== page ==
My Philosophy of Dentistry

Relationships matter, whether it is amongst family, friends, colleagues, or patients.  From the lens of a healthcare provider and clinician, I envision my practice to exemplify the way I interact with and treat people in general.  My practice will be based on mutual respect and trust between dentist, staff and patients and genuine caring for the well-being of others.  The people I interact with daily almost become an extension of my family and I value treating them as such.  That is why I strive to keep my practice personal and of manageable size.  I keep that in mind with every patient interaction, treatment plan or procedure done.  Would I do, say or want these things I am recommending for my own family?


Being a part of a tight-knit community appeals to me.  Maybe that stems from growing up in a very close family in a relatively small community.  Being that I have a growing family myself, and see my children, my husband and myself always being an active part of whatever community we live in, I can see how practicing in a small, active town would be an ideal setting for me. The most valuable source of business and referrals can be found by word of mouth from friends, family, and coworkers in the community, so ensuring a calm, relaxing and caring atmosphere for all patients can be your best form of marketing.  If the patients can see that everyone truly loves and enjoys what they do, they too will love what we do and they will tell others.


My background in service is a deep-rooted part of my core values, as I grew up in a family whose lives were devoted to service.  My mother and husband are both in education, my father is in law enforcement, and both siblings are also in public service.  It felt like a natural transition for me when I joined the US Navy as Dental Officer in 2008.  There is no greater form of service than to be able to provide excellent care to all those service members who have given up countless sacrifices for a greater cause.  The selflessness these men and women exude is both admirable and infectious.

As a Naval Dental Officer, you are expected to wear two hats.  The obvious one is the one you have devoted years of education to as a dentist.  And the other as a Naval Officer.  Being a Naval Officer entails leadership and commitment, discipline and sacrifice.  These are not the qualities that are easily taught but that are nurtured from an early age.  I think this is why I have had such a successful career in the Navy.  These attributes are things that will only help to strengthen me in my future personal and professional endeavors.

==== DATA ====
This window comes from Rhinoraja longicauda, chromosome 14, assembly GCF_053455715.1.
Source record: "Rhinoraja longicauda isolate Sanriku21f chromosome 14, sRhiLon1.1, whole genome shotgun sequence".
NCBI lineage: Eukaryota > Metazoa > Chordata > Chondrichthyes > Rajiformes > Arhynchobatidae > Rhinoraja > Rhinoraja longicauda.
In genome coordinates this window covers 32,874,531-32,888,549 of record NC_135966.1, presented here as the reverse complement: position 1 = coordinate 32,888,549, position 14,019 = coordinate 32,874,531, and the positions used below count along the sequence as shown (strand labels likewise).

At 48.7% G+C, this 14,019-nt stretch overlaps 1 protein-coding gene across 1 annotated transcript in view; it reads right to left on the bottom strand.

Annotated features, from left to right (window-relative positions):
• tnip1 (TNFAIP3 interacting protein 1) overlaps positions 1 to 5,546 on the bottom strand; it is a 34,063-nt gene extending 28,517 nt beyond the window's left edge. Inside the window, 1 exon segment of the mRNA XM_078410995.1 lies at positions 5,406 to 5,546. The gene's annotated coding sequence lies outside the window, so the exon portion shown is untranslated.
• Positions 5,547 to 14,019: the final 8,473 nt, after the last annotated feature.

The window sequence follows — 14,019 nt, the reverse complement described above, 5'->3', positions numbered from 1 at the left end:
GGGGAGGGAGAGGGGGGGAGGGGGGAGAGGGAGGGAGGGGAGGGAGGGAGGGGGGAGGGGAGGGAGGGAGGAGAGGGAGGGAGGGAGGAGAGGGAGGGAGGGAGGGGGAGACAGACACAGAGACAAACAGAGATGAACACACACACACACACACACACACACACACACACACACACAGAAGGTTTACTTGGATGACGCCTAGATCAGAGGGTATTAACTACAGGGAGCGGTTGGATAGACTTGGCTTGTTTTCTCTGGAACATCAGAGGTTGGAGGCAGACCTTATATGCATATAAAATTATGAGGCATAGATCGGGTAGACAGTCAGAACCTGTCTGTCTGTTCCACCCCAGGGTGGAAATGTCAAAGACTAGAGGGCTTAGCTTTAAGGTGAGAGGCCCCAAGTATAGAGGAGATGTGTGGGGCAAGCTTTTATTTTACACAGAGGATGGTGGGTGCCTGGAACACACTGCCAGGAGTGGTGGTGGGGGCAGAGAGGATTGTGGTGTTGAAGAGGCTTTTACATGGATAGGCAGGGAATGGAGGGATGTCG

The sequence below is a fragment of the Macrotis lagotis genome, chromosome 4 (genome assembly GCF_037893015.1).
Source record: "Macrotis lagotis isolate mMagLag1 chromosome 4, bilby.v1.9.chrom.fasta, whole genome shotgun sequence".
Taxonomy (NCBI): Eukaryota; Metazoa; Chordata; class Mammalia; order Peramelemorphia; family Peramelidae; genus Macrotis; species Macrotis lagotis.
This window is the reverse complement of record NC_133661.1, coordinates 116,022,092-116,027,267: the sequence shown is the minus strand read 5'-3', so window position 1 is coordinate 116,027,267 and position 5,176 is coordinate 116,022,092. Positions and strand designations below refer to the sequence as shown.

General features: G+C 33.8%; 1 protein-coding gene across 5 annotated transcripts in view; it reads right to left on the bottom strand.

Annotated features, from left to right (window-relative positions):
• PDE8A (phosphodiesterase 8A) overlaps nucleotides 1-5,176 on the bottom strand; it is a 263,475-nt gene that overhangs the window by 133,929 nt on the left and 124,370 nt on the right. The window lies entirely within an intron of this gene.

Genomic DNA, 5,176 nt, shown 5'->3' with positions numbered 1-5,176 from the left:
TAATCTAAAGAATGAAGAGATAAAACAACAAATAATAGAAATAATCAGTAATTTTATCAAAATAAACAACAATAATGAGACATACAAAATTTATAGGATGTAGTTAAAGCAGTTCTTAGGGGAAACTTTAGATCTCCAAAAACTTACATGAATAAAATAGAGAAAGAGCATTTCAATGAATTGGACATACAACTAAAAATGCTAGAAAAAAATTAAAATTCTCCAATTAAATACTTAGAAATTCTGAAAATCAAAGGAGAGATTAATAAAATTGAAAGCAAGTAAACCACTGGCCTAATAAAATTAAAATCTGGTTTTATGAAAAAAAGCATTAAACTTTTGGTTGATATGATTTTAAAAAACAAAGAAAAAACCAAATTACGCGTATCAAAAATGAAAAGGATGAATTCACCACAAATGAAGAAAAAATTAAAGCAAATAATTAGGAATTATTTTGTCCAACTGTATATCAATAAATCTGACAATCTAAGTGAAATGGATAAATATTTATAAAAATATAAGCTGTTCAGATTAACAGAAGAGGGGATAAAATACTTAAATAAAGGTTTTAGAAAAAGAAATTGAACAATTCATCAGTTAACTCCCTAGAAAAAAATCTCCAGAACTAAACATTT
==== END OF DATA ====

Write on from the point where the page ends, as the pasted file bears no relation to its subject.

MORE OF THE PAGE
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The Art of Dentistry-Combining Quality & Conservation

I have adopted a conservative approach to general dentistry, which can be traced back to my training at UCLA School of Dentistry, which prides itself on thorough, conservative, and quality patient-centered care.  Our bodies are incredible things and have the ability to heal themselves in various ways.  Careful attention needs to be devoted to the sensitive relationship between “healthy mouth and healthy body”.  I also thoroughly believe that “just because we can doesn’t mean that we should”, meaning that not every anomaly or irregularity needs a fix.  For dentistry, this means that not every stain, pit or demineralization, “abnormal” occlusion, “ugly” restoration or missing tooth requires intervention or treatment.  If these things are of concern to the patient and can be validated through a thorough clinical exam, then it will be a collaborative approach between the patient and me to come up with the best plan of action for that individual person.   I value the art of esthetics and always strive for a pleasing esthetic result but not at the cost of function and longevity.  Although many providers out there market themselves as being a “metal-free” practice, I myself believe that by limiting ourselves to certain materials, that could mean that we are excluding the potentially best treatment option for a given situation.

One aspect that has always drawn me to general dentistry vice a specialty is the diversity and flexibility that general dentistry offers both the patients and the dentist.  I enjoy being a place where patients of any age can come for a majority of their dental needs.  The diversity is what keeps things exciting and new.  Being equipped to offer a wide range of treatment options, while also being humble enough to know when a referral to a specialist is appropriate, is something that I, as a patient and a dentist, find very valuable.  If I do not feel that I am able to perform a procedure that is up to the standard of care that is expected of the respective specialist, then I will not assume that risk for my patients. 

Lifetime Learning

In this profession, we abide by basic principles of dentistry but also know that there is usually more than one approach to a given situation.  I strive to explore different approaches and as a result know the importance of being a lifetime student.  Staying abreast of new techniques, materials and research in dentistry will help me to continue to become a better clinician even until the day I retire.  I am committed to personal and professional growth and I thoroughly believe that continued learning through continuing education, hands-on courses, and staying abreast of the current literature are very important for both the provider and the staff so that we can, as a dynamic team, best attend to the patients entrusted to our care.

Building a foundation of trust and compassion amongst my team and my patients is something I hold in high regard and feel is vital to success both personally and professionally.  I look forward to building and fostering many more great relationships in my career in dentistry.

“A good doctor knows the name of the disease he/she treats, but a great doctor knows the name of person with the disease.”  — Author Unknown